Description

TITLE: PROCESS FOR TREATING USED OIL

FIELD OF THE INVENTION The present invention relates to a process for treating used oils and in particular to a process of removing the contaminants from used lubricating oils to obtain a reusable recyclable product suitable for use as a feed stock for various grades of lubricating oil. BACKGROUND OF THE INVENTION

In most industrialised countries, lubricating oils are used for many applications including lubrication of automotive, railway and marine engines, farm or industrial vehicles and equipment as well as being used in industrial applications such as the metal working, cutting and machining of metals. As a consequence, large volumes of used lubricating oils are produced each year requiring either purification or safe disposal.

Lubricating oils generally contain some additives such as dispersants, detergents, emulsifiers, corrosion inhibitors, oxidation inhibitors, viscosity index improvers, pour point depressants, anti-wear or extreme pressure additives or anti-foams or the like.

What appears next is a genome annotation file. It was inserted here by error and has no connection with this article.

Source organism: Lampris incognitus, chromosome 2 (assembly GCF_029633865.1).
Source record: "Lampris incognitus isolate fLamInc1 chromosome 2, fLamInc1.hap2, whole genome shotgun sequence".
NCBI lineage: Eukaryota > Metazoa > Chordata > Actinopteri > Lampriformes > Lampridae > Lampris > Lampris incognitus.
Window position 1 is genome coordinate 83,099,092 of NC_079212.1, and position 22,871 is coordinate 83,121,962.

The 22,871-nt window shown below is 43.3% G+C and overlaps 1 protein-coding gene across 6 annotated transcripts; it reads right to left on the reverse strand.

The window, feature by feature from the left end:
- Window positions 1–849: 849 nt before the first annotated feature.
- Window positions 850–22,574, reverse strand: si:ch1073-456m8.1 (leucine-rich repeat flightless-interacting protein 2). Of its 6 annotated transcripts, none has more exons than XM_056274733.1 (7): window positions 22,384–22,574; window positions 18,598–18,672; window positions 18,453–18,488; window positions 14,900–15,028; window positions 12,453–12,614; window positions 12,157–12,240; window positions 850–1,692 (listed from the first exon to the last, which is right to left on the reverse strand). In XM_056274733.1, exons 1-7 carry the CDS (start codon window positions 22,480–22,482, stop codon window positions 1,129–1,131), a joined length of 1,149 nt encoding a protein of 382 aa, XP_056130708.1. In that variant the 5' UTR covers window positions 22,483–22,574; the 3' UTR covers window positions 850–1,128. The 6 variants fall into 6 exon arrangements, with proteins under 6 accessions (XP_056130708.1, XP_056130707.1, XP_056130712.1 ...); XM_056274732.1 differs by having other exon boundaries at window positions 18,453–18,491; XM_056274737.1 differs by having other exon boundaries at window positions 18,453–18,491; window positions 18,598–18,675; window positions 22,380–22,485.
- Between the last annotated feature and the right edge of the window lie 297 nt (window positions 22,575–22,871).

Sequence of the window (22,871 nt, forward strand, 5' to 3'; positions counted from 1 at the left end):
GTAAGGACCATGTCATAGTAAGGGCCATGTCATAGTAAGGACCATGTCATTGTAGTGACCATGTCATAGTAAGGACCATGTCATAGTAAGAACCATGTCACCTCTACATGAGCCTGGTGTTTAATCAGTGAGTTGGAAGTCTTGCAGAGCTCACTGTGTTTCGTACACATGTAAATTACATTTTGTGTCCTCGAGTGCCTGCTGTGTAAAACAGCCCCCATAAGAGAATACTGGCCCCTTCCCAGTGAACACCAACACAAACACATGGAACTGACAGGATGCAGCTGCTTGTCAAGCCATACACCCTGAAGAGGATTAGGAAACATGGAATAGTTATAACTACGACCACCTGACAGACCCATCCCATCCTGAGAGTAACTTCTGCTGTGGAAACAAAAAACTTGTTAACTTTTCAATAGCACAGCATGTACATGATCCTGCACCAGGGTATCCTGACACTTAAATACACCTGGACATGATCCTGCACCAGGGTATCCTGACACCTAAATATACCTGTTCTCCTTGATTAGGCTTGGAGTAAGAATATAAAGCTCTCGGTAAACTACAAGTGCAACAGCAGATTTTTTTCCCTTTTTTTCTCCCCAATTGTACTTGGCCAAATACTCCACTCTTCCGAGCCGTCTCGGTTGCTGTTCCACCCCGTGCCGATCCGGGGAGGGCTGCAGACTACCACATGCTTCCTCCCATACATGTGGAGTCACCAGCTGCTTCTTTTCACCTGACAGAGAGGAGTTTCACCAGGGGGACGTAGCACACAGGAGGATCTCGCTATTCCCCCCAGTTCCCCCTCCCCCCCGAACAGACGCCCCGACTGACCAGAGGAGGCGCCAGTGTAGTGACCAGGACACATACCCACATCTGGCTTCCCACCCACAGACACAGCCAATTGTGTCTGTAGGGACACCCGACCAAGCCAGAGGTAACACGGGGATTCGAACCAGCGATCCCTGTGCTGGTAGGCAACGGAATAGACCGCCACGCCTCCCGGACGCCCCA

The contaminants in the used lubricating oils are generally suspended particulates such as carbonaceous particles and pieces of wear metal, lead compounds, light hydrocarbons, oil oxidation products, water and decomposition products from the additives themselves.

The additives are designed to increase the life and effectiveness of lubricating oils by maintaining the contaminants in suspension and thus by their very nature increase the difficulty of removing these contaminants particularly suspended particulates from the used oils.

OBJECT OF THE INVENTION

Accordingly it is an object of the present invention to provide an economic process for treating waste oils and particularly used lubricating oils.

SHORT SUMMARY OF THE INVENTION

According to the present invention there is disclosed a chemical precipitation process for removing the contaminants from used lubricating oils comprised of the steps of: a) introducing a batch of used lubricating oil into a vessel; b) dehydration of the used oil by vacuum stripping and flash evaporation or other means to reduce water content to 0.5% or less; c) mixing the dehydrated oil with a non-hygroscopic acid miscible inorganic solvent; d) adding to said oil and solvent mixture an inorganic acid of adequate concentration and strength to cause a proportion of said contaminants to precipitate from said oil and solvent mixture thereby forming in the vessel a contaminant rich subnatant layer and an oil rich supernatant layer; e) separating the contaminant rich subnatant layer from the oil rich supernatant layer; and f evaporating said solvent from said supernatant layer to recover a contaminant reduced oil.